On Mother’s Day 2019, I read an LA Times article shared via social media and it sums up the struggle of women, whether with our without children, have to contend with as members of the filmmaking workforce.
My first independent short film in 10 years is an experimental film for grad school. This is going to be my most personal film to date and it feels great to work on something new (aside from going back to my roots) after working on mostly branded shorts during my indie hiatus.
The issue on “Roma” being a Netflix film with minimal theatrical release marks another turning point not just at the Oscars, but in the world cinema stage.
This event entitled “CinePHlix,” features a Q&A with the filmmakers and a film forum about “the blurring line between cinema and television and the rise of online distribution.”
Some people tend to say, the best kind of work you can get is working with your passion and not treating your work as a job. Motherhood, a very fulfilling and miraculous experience one can have, is not a job and a mother doesn’t get paid for it in any of the world’s currency.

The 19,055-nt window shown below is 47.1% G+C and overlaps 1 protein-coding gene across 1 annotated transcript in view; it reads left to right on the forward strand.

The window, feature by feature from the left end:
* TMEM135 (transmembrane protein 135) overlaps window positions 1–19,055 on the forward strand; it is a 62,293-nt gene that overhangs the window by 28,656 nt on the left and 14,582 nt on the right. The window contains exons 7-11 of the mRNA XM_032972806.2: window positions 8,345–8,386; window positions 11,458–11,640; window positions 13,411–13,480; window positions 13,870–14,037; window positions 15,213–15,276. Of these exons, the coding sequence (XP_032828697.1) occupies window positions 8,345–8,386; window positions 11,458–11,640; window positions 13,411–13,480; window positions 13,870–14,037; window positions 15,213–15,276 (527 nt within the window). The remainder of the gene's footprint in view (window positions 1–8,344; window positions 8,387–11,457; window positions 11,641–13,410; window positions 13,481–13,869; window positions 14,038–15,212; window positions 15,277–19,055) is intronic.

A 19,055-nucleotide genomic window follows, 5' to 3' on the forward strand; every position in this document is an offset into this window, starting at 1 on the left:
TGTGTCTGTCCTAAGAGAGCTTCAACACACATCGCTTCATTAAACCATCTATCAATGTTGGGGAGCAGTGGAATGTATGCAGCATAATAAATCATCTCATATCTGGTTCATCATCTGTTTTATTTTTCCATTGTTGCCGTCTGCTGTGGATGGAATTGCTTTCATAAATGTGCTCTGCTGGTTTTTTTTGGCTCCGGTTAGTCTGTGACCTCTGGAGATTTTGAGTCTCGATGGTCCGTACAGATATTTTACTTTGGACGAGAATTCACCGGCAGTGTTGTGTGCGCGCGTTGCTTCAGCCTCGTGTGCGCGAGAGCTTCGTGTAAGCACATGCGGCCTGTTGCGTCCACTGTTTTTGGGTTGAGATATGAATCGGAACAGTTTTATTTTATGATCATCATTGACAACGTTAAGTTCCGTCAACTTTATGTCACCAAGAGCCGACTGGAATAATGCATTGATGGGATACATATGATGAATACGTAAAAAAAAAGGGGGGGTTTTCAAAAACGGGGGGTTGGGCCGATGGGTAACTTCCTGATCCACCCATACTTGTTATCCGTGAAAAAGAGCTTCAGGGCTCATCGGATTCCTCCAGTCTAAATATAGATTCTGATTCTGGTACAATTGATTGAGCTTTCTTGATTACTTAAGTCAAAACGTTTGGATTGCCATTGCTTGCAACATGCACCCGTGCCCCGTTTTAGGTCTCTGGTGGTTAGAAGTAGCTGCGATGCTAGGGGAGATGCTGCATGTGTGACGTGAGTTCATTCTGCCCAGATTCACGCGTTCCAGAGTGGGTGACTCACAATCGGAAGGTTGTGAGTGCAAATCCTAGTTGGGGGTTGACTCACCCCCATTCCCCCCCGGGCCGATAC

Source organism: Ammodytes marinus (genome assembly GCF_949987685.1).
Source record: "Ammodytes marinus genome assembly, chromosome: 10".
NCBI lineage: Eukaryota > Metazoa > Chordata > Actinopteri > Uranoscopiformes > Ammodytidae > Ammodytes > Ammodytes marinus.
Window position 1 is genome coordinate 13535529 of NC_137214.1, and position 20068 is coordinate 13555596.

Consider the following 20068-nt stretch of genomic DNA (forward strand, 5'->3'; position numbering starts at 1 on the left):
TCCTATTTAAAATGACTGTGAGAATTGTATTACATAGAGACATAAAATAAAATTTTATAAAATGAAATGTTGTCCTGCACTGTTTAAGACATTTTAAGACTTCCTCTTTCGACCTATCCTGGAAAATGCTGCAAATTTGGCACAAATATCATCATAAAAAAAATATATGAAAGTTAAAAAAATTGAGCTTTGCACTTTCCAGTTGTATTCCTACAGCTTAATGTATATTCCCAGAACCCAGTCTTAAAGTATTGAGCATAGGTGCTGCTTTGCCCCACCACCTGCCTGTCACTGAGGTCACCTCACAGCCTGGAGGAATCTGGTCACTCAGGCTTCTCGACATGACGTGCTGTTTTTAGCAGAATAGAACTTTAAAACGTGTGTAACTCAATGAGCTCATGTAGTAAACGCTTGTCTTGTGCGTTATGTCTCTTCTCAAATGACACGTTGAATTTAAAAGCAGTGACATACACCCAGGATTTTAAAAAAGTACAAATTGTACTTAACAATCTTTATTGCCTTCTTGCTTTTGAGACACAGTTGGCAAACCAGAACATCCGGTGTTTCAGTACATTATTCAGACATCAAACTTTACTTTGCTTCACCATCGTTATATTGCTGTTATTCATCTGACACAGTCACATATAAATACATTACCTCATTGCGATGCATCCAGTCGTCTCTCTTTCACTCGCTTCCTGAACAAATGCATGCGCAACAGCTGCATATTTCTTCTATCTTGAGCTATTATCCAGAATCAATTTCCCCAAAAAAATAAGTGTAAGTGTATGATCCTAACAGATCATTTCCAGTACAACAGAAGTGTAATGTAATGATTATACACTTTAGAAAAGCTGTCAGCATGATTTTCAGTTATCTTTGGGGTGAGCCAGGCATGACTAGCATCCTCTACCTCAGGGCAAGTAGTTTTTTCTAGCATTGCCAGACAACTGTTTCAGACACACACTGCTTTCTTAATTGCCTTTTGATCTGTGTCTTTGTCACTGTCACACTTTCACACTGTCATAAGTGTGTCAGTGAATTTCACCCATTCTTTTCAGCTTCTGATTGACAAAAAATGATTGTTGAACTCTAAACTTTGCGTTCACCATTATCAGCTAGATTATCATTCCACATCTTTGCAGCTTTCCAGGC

I couldn’t agree more when someone said that more woman filmmakers should be included in the syllabi of academicians, whether in major subjects of film students or any related media subjects and electives, especially those of mass communication and communication arts students. Academic papers, journals, books, and even blogs and vlogs that are easily accessible by everyone, should be able to find many female names to feature.
Rianne Hill Soriano Demo Reel: 3-minute showreel with selected directorial project clips from both my commercial works and independent films.
This motion picture combines drama and comedy in attempting to demystify the man behind the legendary horror and suspense opuses.